- Who: Mark D. Zoback, Stanford University
- Where: Building 50 Auditorium
- When: 10:30 am to 12 pm, April 16, 2010
- Why: About the Distinguished Scientist Seminar Series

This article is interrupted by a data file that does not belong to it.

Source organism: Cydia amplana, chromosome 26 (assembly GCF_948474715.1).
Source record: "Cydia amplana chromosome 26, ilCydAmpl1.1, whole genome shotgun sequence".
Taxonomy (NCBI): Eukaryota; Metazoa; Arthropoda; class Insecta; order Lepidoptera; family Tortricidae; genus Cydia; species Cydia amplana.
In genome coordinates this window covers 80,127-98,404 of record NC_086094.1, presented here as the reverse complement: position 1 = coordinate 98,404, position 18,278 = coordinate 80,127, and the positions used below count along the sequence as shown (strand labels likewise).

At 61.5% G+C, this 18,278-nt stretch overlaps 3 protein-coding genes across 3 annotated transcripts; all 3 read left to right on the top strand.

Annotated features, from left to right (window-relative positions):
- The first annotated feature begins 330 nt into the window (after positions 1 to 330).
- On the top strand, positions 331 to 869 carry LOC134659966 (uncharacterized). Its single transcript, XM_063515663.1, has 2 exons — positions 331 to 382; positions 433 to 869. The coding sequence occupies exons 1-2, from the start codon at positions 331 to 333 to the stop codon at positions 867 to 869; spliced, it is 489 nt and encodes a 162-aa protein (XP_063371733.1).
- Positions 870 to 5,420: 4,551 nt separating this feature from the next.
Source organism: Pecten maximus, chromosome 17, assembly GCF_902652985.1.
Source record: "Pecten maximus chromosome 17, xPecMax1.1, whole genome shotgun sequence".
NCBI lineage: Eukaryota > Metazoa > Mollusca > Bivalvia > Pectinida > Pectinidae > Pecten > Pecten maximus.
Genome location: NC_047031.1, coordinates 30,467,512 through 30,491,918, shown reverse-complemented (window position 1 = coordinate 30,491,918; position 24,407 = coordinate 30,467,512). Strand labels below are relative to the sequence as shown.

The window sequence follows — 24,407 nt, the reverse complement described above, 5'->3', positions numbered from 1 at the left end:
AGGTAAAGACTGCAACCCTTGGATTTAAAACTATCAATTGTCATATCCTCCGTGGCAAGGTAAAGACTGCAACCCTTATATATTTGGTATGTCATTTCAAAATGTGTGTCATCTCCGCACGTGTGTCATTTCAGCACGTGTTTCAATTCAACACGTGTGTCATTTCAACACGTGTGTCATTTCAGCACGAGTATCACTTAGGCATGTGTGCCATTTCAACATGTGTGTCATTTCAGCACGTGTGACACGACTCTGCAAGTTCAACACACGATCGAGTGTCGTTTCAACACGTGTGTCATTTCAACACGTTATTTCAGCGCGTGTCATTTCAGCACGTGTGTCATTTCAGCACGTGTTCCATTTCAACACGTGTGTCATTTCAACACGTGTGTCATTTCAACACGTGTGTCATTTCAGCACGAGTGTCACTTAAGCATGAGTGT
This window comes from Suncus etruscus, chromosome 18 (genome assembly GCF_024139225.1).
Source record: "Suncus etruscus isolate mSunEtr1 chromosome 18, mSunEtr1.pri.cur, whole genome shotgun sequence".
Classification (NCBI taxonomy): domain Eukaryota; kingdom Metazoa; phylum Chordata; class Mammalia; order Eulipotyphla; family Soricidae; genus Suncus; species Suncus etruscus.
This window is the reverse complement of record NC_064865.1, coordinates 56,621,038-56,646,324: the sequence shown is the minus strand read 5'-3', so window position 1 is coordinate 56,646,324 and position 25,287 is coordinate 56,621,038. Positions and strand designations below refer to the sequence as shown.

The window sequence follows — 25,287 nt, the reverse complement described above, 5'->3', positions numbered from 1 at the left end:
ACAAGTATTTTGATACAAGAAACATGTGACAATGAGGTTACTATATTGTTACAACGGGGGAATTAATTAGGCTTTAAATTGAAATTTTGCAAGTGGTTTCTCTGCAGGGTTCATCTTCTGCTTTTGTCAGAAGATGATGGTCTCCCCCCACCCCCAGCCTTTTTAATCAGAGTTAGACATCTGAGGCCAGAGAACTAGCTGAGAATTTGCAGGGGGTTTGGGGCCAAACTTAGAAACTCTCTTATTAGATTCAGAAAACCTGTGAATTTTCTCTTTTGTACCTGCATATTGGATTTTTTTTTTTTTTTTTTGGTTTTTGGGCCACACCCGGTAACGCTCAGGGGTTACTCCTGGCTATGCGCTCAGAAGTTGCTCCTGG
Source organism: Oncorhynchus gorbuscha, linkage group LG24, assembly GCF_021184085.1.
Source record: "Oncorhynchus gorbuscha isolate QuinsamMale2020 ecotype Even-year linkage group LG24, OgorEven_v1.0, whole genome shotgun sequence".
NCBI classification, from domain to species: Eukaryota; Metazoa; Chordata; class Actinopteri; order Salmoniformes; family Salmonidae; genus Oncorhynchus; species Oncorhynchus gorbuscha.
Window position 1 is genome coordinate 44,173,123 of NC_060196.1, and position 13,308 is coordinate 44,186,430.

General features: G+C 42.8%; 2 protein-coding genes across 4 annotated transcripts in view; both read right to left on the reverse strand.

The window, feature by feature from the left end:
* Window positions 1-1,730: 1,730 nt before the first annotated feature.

Abstract: Current estimates of unconventional natural gas resources in the U.S. and Canada (as well as the rest of the world) are now so large that significantly increased use of unconventional natural gas resources needs to be an essential component of U.S. energy policy. As an abundant and inexpensive alternative to coal for generating electricity and its potential use for transportation, enhanced use of shale gas significantly alters the energy/climate landscape, especially with respect to the emission of CO2 and other pollutants. In this talk, I will discuss the potential for shale gas to lead the transition to a low carbon energy future over the next 20-30 years as well as the research we are currently carrying out investigating the possibility of sequestering CO2 in depleted shale gas reservoirs. Biosketch: Dr. Zoback’s principal research interests are related to quantifying the forces that act within the earth's crust and their influence on plate tectonics, earthquake mechanics, and geomechanical processes affecting oil and gas exploration and production and CO2 sequestration. He was the Principal Investigator of the SAFOD project, a $24M NSF-funded research project to drill, test, and sample an actively deforming segment of the San Andreas Fault at seismogenic depth. He has authored or co-authored approximately 250 technical papers and one book (Reservoir Geomechanics, published in 2007 by Cambridge University Press).